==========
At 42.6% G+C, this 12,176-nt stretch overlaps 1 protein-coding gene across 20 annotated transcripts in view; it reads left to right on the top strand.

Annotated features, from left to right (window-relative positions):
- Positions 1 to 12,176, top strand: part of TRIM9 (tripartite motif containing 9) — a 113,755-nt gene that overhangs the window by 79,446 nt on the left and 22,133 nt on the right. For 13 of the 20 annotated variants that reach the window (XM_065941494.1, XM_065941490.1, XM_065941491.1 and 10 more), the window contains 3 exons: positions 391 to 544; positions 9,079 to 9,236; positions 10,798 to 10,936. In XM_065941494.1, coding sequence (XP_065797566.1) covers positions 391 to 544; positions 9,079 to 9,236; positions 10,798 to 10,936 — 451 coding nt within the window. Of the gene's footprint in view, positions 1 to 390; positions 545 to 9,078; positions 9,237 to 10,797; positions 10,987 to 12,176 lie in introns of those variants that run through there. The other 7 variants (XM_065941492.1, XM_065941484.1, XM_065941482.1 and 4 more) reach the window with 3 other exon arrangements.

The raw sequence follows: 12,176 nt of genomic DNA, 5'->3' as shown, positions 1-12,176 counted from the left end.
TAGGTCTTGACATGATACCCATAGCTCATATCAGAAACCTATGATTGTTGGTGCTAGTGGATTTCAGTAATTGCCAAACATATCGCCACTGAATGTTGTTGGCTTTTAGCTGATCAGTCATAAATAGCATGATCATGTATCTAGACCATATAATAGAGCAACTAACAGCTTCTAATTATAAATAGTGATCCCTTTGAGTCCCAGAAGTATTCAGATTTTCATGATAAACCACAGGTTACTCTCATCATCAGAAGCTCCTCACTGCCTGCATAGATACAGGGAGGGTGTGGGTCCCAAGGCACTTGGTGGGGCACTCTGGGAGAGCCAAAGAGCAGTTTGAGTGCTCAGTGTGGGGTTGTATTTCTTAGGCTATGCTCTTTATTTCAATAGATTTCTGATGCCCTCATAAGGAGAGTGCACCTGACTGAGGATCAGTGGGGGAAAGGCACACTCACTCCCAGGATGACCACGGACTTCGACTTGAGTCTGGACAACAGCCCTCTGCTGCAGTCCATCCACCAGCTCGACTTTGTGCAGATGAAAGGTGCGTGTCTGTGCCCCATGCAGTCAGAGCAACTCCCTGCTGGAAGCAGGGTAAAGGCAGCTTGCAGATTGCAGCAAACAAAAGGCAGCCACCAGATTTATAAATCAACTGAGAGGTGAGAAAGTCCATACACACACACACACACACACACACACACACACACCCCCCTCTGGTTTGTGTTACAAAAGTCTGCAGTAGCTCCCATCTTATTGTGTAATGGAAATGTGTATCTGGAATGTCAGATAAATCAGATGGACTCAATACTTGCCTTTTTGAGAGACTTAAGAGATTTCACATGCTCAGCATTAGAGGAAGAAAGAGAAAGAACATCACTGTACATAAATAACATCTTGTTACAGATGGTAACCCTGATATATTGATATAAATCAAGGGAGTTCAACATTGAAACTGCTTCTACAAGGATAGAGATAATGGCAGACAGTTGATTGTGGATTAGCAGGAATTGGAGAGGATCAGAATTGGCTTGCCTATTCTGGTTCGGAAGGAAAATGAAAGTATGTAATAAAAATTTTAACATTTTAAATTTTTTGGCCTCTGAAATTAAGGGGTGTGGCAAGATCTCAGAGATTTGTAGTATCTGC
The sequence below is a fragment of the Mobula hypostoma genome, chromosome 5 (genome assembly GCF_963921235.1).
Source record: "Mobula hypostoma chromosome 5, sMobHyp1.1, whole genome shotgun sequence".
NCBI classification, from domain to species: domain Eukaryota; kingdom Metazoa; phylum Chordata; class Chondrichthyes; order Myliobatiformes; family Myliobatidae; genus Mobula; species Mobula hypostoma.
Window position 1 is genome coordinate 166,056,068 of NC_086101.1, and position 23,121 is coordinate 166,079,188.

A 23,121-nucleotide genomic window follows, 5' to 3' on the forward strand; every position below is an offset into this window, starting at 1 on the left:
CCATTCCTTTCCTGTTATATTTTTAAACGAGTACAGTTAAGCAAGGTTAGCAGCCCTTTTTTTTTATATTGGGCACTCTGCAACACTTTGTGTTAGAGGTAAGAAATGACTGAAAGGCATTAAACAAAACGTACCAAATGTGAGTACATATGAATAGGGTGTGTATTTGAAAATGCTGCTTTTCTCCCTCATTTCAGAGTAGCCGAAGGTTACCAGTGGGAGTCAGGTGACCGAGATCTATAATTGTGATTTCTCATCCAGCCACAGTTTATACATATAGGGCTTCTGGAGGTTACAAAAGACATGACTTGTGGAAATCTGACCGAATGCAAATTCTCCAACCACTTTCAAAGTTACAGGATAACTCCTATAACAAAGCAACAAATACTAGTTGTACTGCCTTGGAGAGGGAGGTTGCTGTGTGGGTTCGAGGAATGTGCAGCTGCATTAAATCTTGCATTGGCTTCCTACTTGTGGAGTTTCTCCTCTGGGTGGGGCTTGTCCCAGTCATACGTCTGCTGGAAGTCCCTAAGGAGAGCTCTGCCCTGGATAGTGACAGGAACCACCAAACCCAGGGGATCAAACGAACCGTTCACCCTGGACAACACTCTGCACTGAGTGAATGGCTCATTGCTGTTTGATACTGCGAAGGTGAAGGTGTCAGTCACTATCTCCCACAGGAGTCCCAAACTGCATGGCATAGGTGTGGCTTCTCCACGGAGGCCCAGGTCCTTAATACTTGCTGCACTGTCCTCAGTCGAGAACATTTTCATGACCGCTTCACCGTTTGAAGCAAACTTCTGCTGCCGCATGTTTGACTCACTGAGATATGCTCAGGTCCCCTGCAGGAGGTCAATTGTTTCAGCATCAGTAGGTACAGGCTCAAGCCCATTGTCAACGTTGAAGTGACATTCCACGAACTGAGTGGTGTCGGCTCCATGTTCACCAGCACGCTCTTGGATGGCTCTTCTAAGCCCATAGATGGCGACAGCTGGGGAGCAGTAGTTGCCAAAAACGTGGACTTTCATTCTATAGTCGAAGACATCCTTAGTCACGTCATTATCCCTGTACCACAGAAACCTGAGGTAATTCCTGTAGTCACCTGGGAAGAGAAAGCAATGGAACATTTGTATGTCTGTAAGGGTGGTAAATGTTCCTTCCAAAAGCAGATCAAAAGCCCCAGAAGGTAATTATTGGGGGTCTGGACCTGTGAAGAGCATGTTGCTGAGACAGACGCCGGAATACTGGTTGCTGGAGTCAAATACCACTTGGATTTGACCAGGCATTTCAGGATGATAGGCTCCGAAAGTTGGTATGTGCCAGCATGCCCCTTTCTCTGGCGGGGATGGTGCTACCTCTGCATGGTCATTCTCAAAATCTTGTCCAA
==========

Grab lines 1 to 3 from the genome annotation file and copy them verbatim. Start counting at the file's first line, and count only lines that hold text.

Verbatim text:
At 42.6% G+C, this 12,176-nt stretch overlaps 1 protein-coding gene across 20 annotated transcripts in view; it reads left to right on the top strand.

Annotated features, from left to right (window-relative positions):
- Positions 1 to 12,176, top strand: part of TRIM9 (tripartite motif containing 9) — a 113,755-nt gene that overhangs the window by 79,446 nt on the left and 22,133 nt on the right. For 13 of the 20 annotated variants that reach the window (XM_065941494.1, XM_065941490.1, XM_065941491.1 and 10 more), the window contains 3 exons: positions 391 to 544; positions 9,079 to 9,236; positions 10,798 to 10,936. In XM_065941494.1, coding sequence (XP_065797566.1) covers positions 391 to 544; positions 9,079 to 9,236; positions 10,798 to 10,936 — 451 coding nt within the window. Of the gene's footprint in view, positions 1 to 390; positions 545 to 9,078; positions 9,237 to 10,797; positions 10,987 to 12,176 lie in introns of those variants that run through there. The other 7 variants (XM_065941492.1, XM_065941484.1, XM_065941482.1 and 4 more) reach the window with 3 other exon arrangements.